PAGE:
CAIRO: Al-Wafd Party approved the first list of candidates for the coming Parliamentary elections in November comprising 176 candidates to run in 27 governorates, according to the party’s official newspaper.
Seventeen candidates will be competing for the 64 seats allocated for women in the Peoples’ Assemble (lower house).
“The second list will be announced next week,” Mounir Fakhry Abdel-Nour, MP and secretary general of Al-Wafd party, told Daily News Egypt.
The candidates consist of prominent figures including former football player Taher Abou Zeid, according to news portal Masrawy.
“The chairman of Al-Wafd Party is a man that’s very interested in media and stardom. He tries to appeal to and attract famous figures in order to use their popularity in appealing to the people and winning more seats in the upcoming elections,” Nabil Abdel-Fattah, a researcher at Al-Ahram Center for Political and Strategic Studies, told Daily News Egypt.
According to Al-Wafd newspaper, Al-Sayed Al-Badawy, chairman of Al-Wafd Party, stated that there was coordination and cooperation between Al-Wafd and Al-Nasserist and Al-Tagammu Parties in the PA elections. He added that there was no co-operation between Al-Wafd and the Muslim Brotherhood.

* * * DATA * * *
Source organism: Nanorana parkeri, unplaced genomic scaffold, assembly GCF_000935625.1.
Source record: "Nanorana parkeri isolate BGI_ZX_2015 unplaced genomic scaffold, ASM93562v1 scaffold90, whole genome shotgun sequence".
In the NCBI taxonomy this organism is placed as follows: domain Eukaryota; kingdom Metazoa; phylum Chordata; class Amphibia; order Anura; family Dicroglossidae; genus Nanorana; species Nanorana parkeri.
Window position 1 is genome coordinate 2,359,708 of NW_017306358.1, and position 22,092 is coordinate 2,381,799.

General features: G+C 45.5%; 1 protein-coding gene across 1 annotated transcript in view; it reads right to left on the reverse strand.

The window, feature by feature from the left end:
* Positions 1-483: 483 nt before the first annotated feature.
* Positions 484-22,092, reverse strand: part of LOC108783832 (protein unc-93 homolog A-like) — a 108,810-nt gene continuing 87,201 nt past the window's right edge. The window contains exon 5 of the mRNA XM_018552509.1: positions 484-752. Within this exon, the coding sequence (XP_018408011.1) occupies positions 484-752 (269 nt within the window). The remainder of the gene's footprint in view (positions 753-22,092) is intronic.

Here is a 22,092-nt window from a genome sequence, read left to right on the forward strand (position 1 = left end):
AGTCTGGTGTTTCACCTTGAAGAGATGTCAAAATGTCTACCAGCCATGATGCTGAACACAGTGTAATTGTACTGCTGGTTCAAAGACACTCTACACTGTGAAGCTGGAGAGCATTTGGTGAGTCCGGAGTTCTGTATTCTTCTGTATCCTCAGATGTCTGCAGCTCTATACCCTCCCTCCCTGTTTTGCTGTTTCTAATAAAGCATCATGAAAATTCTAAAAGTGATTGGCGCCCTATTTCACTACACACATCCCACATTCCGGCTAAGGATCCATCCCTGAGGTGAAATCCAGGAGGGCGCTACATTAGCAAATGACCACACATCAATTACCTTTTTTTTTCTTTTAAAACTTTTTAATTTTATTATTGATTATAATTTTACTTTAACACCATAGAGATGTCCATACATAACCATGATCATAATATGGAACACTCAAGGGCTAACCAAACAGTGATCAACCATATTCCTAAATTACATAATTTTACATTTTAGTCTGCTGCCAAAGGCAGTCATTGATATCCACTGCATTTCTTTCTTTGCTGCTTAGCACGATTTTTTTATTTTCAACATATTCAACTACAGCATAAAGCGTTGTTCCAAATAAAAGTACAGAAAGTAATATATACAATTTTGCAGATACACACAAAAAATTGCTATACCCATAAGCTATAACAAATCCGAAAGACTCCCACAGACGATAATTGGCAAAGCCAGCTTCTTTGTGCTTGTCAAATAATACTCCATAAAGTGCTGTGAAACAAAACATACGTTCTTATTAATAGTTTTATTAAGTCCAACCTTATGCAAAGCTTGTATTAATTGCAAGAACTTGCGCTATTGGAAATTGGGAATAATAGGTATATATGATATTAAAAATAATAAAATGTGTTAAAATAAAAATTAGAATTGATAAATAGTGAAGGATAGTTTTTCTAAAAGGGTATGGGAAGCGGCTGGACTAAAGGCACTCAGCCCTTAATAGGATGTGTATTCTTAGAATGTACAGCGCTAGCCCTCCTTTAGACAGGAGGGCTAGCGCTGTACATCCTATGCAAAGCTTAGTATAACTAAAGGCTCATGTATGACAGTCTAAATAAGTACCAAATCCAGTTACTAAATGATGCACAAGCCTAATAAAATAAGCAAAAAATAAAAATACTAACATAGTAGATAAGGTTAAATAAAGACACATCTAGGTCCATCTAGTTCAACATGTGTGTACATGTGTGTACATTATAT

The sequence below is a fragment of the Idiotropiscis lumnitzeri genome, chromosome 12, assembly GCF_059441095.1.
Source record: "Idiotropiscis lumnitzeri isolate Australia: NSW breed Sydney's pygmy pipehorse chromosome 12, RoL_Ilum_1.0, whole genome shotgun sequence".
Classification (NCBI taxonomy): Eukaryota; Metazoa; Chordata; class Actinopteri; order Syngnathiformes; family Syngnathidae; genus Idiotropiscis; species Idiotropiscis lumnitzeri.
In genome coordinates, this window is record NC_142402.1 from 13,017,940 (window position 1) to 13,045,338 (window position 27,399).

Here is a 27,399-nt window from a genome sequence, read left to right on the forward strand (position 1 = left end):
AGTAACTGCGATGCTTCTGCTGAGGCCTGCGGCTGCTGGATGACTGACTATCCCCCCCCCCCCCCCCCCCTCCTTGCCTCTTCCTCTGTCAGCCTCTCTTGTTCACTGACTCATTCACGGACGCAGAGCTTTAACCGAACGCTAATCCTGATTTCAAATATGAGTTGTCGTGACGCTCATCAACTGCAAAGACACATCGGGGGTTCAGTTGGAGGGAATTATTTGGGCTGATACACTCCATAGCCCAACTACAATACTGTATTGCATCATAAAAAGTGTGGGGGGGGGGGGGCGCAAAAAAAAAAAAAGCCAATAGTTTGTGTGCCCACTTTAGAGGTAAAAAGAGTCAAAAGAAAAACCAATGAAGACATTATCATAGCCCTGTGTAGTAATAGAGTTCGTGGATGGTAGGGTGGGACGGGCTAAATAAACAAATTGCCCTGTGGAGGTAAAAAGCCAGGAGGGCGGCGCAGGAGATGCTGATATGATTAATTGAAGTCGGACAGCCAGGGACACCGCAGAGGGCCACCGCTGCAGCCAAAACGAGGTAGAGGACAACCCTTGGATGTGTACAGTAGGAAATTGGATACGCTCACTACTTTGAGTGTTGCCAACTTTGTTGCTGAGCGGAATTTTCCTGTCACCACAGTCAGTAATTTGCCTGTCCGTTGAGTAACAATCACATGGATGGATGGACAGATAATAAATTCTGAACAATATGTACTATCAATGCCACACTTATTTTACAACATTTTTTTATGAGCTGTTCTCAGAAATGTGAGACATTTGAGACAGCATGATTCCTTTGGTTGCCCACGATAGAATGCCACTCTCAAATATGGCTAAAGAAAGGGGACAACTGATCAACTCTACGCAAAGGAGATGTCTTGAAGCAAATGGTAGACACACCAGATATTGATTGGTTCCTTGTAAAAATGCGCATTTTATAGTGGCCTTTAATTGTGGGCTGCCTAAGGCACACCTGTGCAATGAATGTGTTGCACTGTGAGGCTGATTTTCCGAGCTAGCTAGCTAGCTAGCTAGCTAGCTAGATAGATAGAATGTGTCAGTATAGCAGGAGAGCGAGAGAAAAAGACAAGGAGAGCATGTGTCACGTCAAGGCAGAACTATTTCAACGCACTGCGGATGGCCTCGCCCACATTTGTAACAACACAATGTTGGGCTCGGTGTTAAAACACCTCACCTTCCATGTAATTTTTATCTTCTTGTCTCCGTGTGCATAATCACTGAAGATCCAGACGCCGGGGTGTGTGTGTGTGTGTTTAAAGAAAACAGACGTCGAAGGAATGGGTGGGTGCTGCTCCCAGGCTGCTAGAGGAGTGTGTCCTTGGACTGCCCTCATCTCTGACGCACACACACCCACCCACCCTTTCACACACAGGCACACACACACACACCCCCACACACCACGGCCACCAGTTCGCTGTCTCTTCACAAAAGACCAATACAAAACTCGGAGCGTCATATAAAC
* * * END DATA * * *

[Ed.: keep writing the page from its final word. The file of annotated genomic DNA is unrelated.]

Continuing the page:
“Our hands are open to any true opposition power that cares about the people and wants to coordinate and cooperate with us in the coming PA elections,” brotherhood MP, Mohamed El-Beltagi told Daily News Egypt.
The Brotherhood won 88 seats representing around 20 percent of the People’s Assembly in the 2005 elections.
“We know the people will be supporting us,” El-Beltagi added.
The Brotherhood and Al-Wafd have ignored calls to boycott the elections, mainly by former International Atomic Energy Agency chief and reform advocate Mohamed ElBaradei.
Al-Badawy said that he trusted President Hosni Mobarak’s promise to hold free and fair elections.
Abdel-Fattah told Daily News Egypt that the upcoming elections have already been rigged and the National Democratic Party has made deals with several official opposition parties to prevent the Brotherhood from repeating their 2005 win.
“The issue of striking political deals in the elections in Egypt is nothing new; it has existed since 1984 and even includes the Brotherhood,” Abdel-Fattah said.
“But this year the Brotherhood will probably be given from 15 to 30 seats to avoid the repetition of their 2005 win,” he added.
The Brotherhood and Al-Wafd Party have repeatedly denied making deals with the government.